OROY (Offensive Rookie of the Year) — Ja’Marr Chase, WR, Cincinnati Bengals
Runner-up: Mac Jones, QB, New England Patriots
As impressive as Mac Jones has been in spurts for the Patriots, he now falls back to the pack with the likes of Jaylen Waddle, Kyle Pitts and Creed Humphrey, as Ja’Marr Chase literally left behind everyone in the field last week versus the Chiefs.
In two important wins over Baltimore and Kansas City in the last two weeks, Chase has totaled 18 catches on 22 targets for 391 yards and three touchdowns to bring his total numbers on the year to: 79 catches, 1,429 receiving yards, 13 touchdowns.
He’s been the league’s most explosive downfield threat, leading the NFL in yards per reception (18.1) among qualified candidates.
There were many (including myself) questioning the Bengals ‘ selection of Chase with the fifth overall pick over a quality offensive tackle prospect last spring. The move seemed like too much of a gift toward Burrow, and less of an ideal decision toward overall team-building.
And although the Bengals’ O-line is indeed still a weakness, and the tackle position must be addressed in the offseason, Chase has proven to be the correct pick.
Burrow and Chase have teamed up to form perhaps the most dangerous QB-pass catcher combo in the game today, or at least up there with Patrick Mahoems-Tyreek Hill.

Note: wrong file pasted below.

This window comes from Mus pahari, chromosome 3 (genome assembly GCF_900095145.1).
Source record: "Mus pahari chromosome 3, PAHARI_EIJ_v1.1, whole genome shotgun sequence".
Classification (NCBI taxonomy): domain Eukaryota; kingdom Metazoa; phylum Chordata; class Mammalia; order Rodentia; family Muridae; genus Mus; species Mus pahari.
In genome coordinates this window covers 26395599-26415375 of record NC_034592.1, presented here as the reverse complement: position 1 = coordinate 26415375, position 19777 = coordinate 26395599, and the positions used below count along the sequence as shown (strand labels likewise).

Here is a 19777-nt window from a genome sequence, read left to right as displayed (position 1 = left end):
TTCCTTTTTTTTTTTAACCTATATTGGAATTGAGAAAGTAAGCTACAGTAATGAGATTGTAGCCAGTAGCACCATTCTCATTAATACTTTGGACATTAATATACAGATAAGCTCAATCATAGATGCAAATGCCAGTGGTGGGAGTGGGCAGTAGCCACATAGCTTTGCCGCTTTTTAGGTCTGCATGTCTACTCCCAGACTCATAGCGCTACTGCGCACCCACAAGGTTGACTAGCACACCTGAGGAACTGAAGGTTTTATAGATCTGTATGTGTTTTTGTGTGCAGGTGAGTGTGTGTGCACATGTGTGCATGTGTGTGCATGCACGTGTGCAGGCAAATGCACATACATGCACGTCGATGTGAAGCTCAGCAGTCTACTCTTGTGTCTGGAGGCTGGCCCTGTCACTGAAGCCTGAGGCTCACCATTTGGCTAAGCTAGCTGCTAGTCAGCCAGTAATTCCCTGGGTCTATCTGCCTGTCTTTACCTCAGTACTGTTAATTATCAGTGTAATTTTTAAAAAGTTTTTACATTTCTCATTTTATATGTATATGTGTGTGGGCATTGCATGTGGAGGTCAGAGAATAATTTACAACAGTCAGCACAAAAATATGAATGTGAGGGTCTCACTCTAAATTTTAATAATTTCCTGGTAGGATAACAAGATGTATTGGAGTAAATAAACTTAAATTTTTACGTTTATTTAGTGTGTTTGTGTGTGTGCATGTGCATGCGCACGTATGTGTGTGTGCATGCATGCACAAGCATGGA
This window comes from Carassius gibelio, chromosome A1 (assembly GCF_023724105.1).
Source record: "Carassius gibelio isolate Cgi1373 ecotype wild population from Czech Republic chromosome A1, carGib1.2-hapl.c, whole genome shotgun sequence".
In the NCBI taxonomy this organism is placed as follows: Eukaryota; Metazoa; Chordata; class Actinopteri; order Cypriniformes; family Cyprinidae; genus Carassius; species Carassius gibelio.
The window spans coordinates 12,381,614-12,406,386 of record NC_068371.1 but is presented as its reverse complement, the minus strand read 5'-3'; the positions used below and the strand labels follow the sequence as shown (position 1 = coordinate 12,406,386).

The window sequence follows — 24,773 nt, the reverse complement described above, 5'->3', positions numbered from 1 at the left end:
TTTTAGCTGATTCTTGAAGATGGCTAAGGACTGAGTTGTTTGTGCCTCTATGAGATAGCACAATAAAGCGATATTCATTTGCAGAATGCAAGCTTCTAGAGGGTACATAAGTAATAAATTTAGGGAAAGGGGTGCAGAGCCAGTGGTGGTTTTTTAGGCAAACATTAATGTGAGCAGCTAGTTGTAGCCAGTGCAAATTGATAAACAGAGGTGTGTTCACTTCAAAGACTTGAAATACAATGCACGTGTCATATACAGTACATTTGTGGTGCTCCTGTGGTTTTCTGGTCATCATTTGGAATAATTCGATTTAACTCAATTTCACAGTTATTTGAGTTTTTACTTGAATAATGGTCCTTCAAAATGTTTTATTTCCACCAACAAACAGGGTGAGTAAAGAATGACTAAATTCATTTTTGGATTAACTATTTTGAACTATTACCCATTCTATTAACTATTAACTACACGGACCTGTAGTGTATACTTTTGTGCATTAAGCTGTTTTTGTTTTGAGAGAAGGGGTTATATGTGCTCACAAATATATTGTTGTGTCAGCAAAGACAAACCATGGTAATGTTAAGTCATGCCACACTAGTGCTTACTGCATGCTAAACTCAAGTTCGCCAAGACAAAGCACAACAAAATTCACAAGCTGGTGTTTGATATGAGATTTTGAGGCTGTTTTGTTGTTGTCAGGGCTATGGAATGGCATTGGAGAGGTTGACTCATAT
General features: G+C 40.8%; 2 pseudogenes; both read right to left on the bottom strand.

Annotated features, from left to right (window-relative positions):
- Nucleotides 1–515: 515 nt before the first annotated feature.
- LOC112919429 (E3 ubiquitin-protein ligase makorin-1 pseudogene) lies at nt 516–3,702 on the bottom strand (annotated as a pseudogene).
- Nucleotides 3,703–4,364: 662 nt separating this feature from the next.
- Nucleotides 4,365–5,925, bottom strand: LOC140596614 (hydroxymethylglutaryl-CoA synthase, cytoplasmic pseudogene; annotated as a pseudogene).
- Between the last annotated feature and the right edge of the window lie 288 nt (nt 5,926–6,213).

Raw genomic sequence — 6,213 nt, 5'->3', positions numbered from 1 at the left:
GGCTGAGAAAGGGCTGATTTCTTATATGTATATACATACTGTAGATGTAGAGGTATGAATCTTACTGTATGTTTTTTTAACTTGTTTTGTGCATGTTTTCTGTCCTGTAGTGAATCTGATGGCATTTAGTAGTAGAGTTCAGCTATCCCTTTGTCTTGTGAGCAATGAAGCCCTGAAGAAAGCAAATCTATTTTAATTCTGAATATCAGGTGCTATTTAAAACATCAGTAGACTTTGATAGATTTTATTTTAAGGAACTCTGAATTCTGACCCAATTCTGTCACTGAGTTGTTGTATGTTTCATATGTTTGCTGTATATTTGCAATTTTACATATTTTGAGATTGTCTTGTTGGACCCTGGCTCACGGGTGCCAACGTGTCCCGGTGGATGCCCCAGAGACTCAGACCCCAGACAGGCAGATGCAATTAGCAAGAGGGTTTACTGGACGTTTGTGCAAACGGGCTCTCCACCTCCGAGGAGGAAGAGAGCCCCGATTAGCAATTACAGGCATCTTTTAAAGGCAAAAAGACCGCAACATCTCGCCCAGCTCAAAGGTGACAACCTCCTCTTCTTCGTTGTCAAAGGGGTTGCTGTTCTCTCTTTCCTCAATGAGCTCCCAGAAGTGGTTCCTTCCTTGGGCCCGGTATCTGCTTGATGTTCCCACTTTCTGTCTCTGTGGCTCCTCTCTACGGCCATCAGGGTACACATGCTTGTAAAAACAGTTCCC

Although Mac Jones may bring more career-long value to his team than Chase, it’s Chase who deserves this particular award this season, no question.
DROY (Defensive Rookie of the Year) — Micah Parsons, LB/EDGE, Dallas Cowboys
Runner-up: Patrick Surtain II, CB, Denver Broncos
This is a pretty easy pick. Patrick Surtain II has had an awesome rookie season, and should be a shutdown cornerback for years to come, but Micah Parsons is a legitimate Defensive Player of the Year candidate, let alone Defensive Rookie of the Year. Parsons has the highest PFF grade (88.7) of any linebacker this year, but also has played 374 snaps on the D-line as an EDGE defender (according to PFF), where he leads the league in PFF pass rush grade (93.0) and is sixth in the NFL with 13 sacks. He’s been one of the best players in football this season, period.
Comeback Player of the Year — Joe Burrow, QB, Cincinnati Bengals
Runner-up: Dak Prescott, QB, Dallas Cowboys
Despite Prescott’s solid season in return from injury, this one has become pretty simple for me in recent weeks. Joe Burrow, with help from his buddy Ja’Marr Chase, has been marvelous in return from last season’s knee injury, helping to lead the Bengals to a surprising AFC North title, all while being near the top of the league in may statistical categories.
Coach of the Year — Mike Vrabel, Tennessee Titans
Runner-up: Matt LaFleur, Green Bay Packers
It feels sort of wrong for Matt LaFleur, who has 13 wins in each of his first three seasons in Green Bay, to not win the award. If he wins it, there will be no pushback from me.
But what Mike Vrabel has done in Tennessee in this season has been more impressive. Dealing with an NFL-record 88 different starters in a single season, Vrabel has the Titans on the brink of capturing the AFC’s No. 1 seed, and it’s ever-important bye. He’s done much of this without arguably his two best players — running back Derrick Henry and receiver A.J. Brown.